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Is Your College Kid-Friendly? How to Tell

Dec 9, 2011 Jennifer Williamson, Distance Columnist | 1 Comments

Choosing a college isn’t easy—especially when you have kids. Whether you’re interested in going to a traditional or an online school, your college can make significant steps toward making college easier and more accessible to you and other students with kids. Nontraditional schools are more difficult to juggle with kids than online schools are, of course—but even nontraditional schools can take several steps to make life easier for parents who study. Here are some things you should look for when considering whether your college is kid-friendly.

They have day care

Not every college will take care of your kids while you’re in classes—but some will. Colleges as diverse as Skidmore, a private liberal arts school; and the University of Utah  and the University of Oregon, both large state schools, offer on-campus childcare programs. Stanford University even offers several on-campus nursery schools for kids as young as two months and as old as five years.

Mom and Daughter

College isn’t easy—especially not for students with children.


They offer scholarships for working parents

Some colleges specifically target working parents in their private scholarship programs. Usually, you’ll find this on the college’s website (if the information is there) under the category of “nontraditional” students. If the college doesn’t offer any online information regarding its private scholarships, talk to the financial aid office to see what programs they have to help students with kids.

They offer online classes

Online classes are often ideal for working parents. They allow you to log on and take classes from anywhere—no going to an in-person class required, and no need to get separate childcare. In addition, many online classes don’t have a set time—so you can schedule studying around your work, your childcare obligations, and other commitments without conforming to a set class schedule. Online classes often make a huge difference for students with kids, and many colleges—including traditional schools—are catching on. Look for a school that offers an online component.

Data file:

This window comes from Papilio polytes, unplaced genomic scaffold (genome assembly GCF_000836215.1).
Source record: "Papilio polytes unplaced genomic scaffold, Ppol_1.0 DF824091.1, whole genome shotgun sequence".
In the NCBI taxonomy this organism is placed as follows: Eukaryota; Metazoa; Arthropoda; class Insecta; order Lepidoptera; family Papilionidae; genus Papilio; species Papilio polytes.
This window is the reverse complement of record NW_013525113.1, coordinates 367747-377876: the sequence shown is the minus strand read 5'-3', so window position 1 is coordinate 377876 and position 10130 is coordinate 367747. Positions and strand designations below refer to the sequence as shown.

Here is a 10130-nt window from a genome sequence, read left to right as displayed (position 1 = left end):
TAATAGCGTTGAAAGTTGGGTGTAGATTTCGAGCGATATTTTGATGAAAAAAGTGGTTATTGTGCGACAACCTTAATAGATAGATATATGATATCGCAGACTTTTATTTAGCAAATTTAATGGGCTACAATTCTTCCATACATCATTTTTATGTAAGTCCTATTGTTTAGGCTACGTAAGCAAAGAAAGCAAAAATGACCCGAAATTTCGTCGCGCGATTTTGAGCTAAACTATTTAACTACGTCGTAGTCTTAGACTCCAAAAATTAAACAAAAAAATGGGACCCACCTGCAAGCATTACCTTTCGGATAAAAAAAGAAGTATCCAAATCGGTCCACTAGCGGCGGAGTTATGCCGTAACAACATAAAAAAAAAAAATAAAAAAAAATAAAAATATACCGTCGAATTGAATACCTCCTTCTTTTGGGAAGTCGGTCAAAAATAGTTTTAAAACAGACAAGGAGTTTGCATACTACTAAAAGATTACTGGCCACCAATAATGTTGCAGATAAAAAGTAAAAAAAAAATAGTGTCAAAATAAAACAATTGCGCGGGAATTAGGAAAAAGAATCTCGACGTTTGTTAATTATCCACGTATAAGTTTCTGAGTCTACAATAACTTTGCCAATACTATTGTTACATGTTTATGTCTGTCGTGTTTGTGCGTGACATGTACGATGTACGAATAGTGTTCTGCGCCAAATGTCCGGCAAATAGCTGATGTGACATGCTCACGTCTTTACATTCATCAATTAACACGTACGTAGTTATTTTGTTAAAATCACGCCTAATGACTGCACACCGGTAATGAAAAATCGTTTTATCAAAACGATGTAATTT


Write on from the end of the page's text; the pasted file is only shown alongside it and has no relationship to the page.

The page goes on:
There are on-campus organizations for students with kids

You can tell your university supports working parents if there are plenty of student-run organizations that cater to this audience. For example, the University of Missouri-St. Louis is home to Mu Tao Rho, a sorority for student moms. Other organizations that might be available could be social groups, group play-dates, and more.

They offer family dorms

Some colleges offer dorm apartments with multiple rooms, large enough for families—some even have play yards, such as Mills College’s Underwood Apartments. Pacific Union College, the University of Maine, the University of Vermont, and the University of Oregon also have family apartments.

It’s important to bear in mind that at many colleges, family housing is in high demand and there may be a wait list—so get your application for housing in as early as possible. In addition, colleges that don’t widely publicize their on-campus housing options for families may still offer at least a few apartments—you’ll have to be proactive in asking the college what they offer and in being persistent.

College isn’t easy—especially not for students with children. But your college can make things easier for you—and some nontraditional colleges do a lot for students with kids. Find out if there are any student organizations on campus that cater to on-campus parents. Look into the colleges online class offerings and their family dorm situation. And find out if they offer scholarships to students with kids, as well as on-campus day care. If they offer all of these things, chances are they’re a decent place for students with kids to go to school.


The Expert Over a year ago

Finances continue to be a problem for students. Even when the cost of attending classes at HCC are a fraction of the cost at a public 4 year university, many students still struggle getting the funds together in a timely manner. And HCC is working a lot more with students and figuring out what can be done. Unfortunately, this is not a problem restricted to HCC students; higher education students everywhere struggle to find money for their degree.

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